However, Charnas did channel his experience as a record producer, A&R and journalist into decoding exactly what made Dilla’s technique, an intentional conflict of straight time (an even pulse) and swing time (an uneven pulse), so unique and influential. Music theory can be heady for some, but like Dilla, Charnas wanted to make the extraordinary palatable while excavating the beauty in the seemingly mundane. In collaboration with his NYU colleague Jeff Peretz, Charnas created a pedagogy to explain the complexity of Dilla’s techniques. 

“One thing I knew that I couldn’t do is do any musical notation in this book,” Charnas says matter-of-factly. “There could not be any notes and staves. People would run. So, expressing ‘straight’ verse ‘swung’ with grids, that’s a language that Jeff gave to me to use. He helped me do a lot of the analysis for all this. [Readers] understand time as a linear thing, and they understand bars that line up with each other and bars that don’t line up with each other. You can see the conflict in front of you with two tracks of bars, where they don’t align. The hope was that it would make it click for people.”

Dilla’s musical innovations would first confound and then inspire his peers like Questlove of The Roots and DJ Jazzy Jeff. But for Yancey, it was bittersweet. Dilla’s reaction to first hearing Talib Kweli and Hi-Tek’s “The Blast,” with its rushed snare and lilting bassline, exclaiming “That’s MY shit,” is just one of the many enlightening moments in the book.

But of equal interest, Charnas speaks to the women in Dilla’s life — his mother and the mothers of his children, Monica and Joy — to unpack the non-music conflicts that impacted his personal life and caused the timeline of his story post 2006 to splinter off into separate but equally valid variants that would make Marvel writers dizzy. It was this challenge that hung over Charnas’ head like the Sword Damocles as he nodded along to the beats echoing the walls that night at Brooklyn Bowl; how does someone reconcile the post mortem deification of Dilla with the history of James and his undeniable impact on music?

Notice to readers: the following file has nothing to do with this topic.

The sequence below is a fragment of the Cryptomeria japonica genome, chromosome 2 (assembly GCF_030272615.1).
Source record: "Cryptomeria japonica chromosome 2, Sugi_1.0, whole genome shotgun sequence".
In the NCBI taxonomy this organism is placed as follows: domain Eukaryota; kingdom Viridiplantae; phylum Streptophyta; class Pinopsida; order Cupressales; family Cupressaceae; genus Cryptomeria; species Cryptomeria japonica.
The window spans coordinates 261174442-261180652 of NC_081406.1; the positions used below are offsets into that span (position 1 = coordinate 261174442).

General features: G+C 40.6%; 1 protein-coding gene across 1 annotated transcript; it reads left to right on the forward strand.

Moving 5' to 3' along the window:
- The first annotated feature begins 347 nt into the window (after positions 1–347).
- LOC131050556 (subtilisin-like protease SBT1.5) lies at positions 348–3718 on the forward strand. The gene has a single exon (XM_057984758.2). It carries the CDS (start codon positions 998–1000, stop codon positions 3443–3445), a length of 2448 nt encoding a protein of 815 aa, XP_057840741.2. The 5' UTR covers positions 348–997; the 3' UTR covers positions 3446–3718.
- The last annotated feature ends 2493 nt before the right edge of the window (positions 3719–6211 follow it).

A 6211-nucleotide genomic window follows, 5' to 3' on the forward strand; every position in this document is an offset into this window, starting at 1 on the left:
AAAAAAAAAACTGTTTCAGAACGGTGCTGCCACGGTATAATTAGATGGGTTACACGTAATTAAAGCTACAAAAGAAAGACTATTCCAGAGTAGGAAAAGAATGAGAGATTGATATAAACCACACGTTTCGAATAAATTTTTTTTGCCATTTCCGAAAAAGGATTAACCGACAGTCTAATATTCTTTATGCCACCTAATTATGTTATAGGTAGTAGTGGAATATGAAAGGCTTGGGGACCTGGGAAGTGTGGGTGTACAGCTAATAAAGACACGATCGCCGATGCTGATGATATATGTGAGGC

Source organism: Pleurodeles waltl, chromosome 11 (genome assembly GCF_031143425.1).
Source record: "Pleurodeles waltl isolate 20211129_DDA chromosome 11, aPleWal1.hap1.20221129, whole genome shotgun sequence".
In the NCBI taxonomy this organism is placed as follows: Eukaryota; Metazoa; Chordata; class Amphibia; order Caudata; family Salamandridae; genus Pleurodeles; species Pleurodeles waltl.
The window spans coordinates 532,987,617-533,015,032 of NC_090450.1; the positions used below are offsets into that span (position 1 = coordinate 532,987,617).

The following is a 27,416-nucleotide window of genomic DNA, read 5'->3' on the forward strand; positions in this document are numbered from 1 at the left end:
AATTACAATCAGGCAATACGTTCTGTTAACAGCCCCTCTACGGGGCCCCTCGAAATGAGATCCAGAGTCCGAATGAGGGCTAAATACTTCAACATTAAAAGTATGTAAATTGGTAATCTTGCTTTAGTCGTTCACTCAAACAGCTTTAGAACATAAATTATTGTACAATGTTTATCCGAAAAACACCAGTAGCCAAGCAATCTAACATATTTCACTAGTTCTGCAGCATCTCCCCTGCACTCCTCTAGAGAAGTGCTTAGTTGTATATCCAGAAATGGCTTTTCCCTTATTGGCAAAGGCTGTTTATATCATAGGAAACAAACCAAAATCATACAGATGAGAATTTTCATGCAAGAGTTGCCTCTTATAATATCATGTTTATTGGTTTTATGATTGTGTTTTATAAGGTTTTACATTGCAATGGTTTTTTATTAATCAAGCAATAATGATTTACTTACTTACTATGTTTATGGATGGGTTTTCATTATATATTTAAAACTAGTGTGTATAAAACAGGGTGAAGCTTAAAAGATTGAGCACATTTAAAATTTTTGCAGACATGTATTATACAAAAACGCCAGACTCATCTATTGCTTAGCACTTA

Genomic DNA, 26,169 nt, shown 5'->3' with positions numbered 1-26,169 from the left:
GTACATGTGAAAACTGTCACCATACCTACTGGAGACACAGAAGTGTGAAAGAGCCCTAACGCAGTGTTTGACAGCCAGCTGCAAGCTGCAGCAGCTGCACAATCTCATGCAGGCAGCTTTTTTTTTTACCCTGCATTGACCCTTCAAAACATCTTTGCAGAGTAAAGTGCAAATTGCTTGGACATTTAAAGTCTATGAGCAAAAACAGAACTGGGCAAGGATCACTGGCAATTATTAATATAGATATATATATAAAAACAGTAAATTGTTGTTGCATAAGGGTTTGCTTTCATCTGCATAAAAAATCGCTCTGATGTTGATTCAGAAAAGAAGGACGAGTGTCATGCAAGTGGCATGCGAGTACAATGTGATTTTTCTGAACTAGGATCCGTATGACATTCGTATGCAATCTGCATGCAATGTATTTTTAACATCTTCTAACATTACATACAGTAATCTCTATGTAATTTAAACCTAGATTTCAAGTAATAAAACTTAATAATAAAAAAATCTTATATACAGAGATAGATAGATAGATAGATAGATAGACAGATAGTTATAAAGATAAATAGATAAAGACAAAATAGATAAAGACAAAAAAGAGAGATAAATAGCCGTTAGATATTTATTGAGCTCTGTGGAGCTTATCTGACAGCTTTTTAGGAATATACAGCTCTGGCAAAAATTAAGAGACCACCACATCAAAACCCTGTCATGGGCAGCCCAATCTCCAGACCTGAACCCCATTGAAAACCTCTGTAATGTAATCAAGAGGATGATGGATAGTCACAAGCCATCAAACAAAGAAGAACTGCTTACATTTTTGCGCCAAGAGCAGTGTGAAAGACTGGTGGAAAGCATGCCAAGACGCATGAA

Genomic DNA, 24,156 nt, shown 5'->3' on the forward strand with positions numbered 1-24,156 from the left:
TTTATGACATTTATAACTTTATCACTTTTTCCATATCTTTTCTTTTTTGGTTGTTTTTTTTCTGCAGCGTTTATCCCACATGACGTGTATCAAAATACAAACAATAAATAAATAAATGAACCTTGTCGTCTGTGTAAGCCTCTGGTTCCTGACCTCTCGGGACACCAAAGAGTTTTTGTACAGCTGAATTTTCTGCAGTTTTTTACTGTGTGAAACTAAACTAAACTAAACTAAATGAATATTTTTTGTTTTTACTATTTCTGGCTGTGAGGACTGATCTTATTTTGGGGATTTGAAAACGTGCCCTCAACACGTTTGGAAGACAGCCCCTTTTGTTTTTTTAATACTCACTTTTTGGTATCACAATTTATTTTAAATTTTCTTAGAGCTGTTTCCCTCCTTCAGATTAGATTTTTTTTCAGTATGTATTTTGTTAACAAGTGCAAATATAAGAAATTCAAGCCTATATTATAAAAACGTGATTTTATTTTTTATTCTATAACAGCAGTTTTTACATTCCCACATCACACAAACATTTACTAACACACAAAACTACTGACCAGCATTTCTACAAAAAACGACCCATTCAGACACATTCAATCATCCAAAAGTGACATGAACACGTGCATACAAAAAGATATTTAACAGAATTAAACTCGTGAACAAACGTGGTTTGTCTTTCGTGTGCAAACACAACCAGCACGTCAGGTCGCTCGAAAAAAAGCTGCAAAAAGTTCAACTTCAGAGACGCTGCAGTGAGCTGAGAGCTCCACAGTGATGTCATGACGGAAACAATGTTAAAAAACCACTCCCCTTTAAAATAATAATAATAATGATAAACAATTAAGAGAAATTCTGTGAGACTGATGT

“This is what I’m thinking about while I’m hanging out [at Donuts Are Forever]. I am struggling with this because this is unreadable. ‘Nobody is going to read this.’ Then it just occurred to me, well, why am I using the map of Detroit anyway? I’m using the map of Detroit because it’s a broken grid. It’s a conflicted polyrhythm. Well, why can’t I use the map of Detroit to teach the music stuff? So then those go together. And then the family history goes on top of it.”

While Charnas’s The Big Payback was spun off into the VH1 TV series, The Breaks, he doesn’t presume that this book will be turned into a biopic or TV show about Dilla. In fact, he hopes that it inspires those closest to James to tell their own stories.

“I actually feel like anything that’s done about Dilla is a good thing. I really try not to be proprietary about it because people don’t own stories. That’s another thing that people really don’t understand. It’s our job as journalists and storytellers to tell these stories. I want Maureen to have a book. I want Frank [Nitt of Frank N Dank] to have a book. There are lots of people who could create great stories of their own. Maybe there will be another Dilla book at some point. It’d be fantastic. Let a million flowers bloom.”

Dan Charnas’s Dilla Time is out now MCD Press.